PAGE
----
Ribs in the Round

As we have been discussing front-post and back-post double crochet we have reviewed the creation of rectangular, flat projects, like the Waffle Stitch and the Basket Stitch.. But there are times when you may want to use front-post and back-post stitches for a cowl or for a beanie

When making a cowl you can make the cowl flat and connect/sew the ends of the project when you are done, or you can create the cowl in the round

I chose to create a flat project and connect the ends because I wanted the ribs on my cowl to be vertical and not horizontal. If you want to create horizontal ribs you can create the project flat or in the round.

To create this flat project, I crochets a full row of DC, then FPDC, then a full row of BPDC, switching back and forth between FPDC and BPDC until the project was as long as I wanted it to be.

Crocheting the same stitch all the way across the row, then switching, created a project with two very distinct sides. You can see that the one side has vertical ribs, and the other has horizontal post stitches.

If I had chosen to crochet this cowl in the round, I would not have to switch back and forth between FPDC and BPDC, I would choose one or the other, because in the round you do not turn your project. This will make more sense as I explain how to make a ribbed beanie.

I think that for most people round implies circle, and this is true in crochet but there are different ways to create a circle. One of the ways is to create a chain, slip stitch the end of the chain to the beginning of the chain and crochet a tube, like I suggested could be done for the cowl. You can make a beanie like this, from the bottom to the top. But, I am not going to show you how to make a beanie like that today. Nope, today we are going to learn how to make a beanie from the top to the bottom.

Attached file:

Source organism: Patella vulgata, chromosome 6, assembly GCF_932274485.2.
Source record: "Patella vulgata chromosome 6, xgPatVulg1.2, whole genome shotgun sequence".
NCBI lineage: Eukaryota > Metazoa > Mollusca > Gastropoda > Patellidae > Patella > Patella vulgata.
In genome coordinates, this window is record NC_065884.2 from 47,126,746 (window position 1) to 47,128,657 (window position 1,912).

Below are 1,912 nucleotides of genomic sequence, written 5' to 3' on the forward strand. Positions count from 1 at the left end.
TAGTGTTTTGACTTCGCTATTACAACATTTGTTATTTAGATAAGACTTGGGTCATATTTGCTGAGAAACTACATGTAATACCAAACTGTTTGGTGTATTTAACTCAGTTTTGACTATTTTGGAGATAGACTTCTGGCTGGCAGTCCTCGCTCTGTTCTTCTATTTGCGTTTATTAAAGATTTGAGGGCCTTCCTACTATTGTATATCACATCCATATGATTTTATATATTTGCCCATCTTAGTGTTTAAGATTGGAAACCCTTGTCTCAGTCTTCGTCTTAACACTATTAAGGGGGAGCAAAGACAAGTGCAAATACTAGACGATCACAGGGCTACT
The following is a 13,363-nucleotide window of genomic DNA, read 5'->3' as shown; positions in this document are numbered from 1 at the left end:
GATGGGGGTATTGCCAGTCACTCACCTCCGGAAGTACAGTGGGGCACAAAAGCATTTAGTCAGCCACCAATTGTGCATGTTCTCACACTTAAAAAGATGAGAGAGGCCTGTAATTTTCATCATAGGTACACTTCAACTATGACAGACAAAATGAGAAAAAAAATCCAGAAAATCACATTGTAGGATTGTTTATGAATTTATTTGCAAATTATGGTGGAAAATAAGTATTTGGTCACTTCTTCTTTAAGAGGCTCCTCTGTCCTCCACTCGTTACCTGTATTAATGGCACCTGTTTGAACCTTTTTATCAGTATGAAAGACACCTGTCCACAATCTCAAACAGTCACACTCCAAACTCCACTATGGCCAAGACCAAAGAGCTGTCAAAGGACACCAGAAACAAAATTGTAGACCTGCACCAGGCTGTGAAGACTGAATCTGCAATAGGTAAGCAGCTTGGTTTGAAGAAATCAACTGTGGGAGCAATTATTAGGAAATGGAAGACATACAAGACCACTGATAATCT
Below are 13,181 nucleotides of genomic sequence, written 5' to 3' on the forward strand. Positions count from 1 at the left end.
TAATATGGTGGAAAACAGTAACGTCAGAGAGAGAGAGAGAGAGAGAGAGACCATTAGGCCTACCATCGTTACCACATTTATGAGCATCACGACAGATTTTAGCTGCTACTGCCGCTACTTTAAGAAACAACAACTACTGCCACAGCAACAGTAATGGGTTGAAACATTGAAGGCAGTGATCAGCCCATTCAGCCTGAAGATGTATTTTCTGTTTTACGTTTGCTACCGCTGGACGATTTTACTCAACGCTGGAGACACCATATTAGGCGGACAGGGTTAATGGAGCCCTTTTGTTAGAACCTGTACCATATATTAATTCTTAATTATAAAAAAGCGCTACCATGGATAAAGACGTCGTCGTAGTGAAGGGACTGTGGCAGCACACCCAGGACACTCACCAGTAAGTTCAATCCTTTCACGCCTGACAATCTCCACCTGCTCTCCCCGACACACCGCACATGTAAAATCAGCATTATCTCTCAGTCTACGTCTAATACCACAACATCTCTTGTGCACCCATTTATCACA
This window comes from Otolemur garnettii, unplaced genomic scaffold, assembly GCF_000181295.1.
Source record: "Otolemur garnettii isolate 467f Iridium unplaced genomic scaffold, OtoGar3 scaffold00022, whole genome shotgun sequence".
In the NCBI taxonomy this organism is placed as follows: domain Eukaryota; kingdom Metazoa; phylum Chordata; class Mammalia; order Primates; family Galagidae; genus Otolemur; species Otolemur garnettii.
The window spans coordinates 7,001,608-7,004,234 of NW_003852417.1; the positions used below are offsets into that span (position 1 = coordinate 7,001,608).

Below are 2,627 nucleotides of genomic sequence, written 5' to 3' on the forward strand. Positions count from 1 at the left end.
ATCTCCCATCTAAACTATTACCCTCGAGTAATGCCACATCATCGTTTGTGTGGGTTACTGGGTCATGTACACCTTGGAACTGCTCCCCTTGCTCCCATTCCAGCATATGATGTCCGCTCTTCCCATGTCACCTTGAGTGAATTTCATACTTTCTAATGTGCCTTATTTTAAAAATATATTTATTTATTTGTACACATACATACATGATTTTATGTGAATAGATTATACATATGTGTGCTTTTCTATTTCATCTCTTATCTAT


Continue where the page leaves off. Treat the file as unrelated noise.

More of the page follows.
Materials:

Yarn: Medium (4) Weight Yarn- Here I have used Vanna’s Choice

Hook: The recommended hook size for the yarn- Here I used a Boye- J-10/6.00MM

Yarn Needle/Darning Needle

Scissors

Stitch Markers (Optional)

Stitches & Abbreviations:

CH- Chain

DC- Double Crochet

FPDC- Front-post Double Crochet

BPDC- Back-post Double Crochet

SLST- Slip Stitch

REP- Repeat

( )- Total Stitch Count at the End of the Row

Foundation:

Joined Chains. Odd number of DC in R1.

Notes:

Make only one Stitch in the Stitch below unless specifically instructed to create more than one Stitch.

Pattern:

CH 4. Join the last CH to the Slip Knot to create a circle.

For R1 you are going to crochet inside the small circle you just created, do not crochet in the chains of the circle.

R1. 12 DC in the circle. Join with a Slip Stitch.

For R2 we are going to crochet two stiches on to the same stitch.

R2: CH 2 (Count as DC). On the next First DC of R1, you will 2 FPDC. Crochet 2 FPDC around each DC of R1 across the round. You will end with 25 stitches. Join with a Slip Stitch.

R3: CH 2 (Count as DC) FPDC onto the FPDC of R2 and DC between the 2 FPDC of R2.

Repeat around to last FPDC, end on FPDC. (48)

R4: CH 2 (Count as DC). FPDC onto the FPDC of R3. BPDC onto the DC of R3. FPDC, BPDC across round. (48)

REP R4 until project is as long as you want it to be.

This beanie will fit most medium to large heads, the ribs make the sizing very flexible.

If you want to make a smaller beanie crochet fewer DC in R1.

If you want to make a larger beanie crochet more DC in R1.

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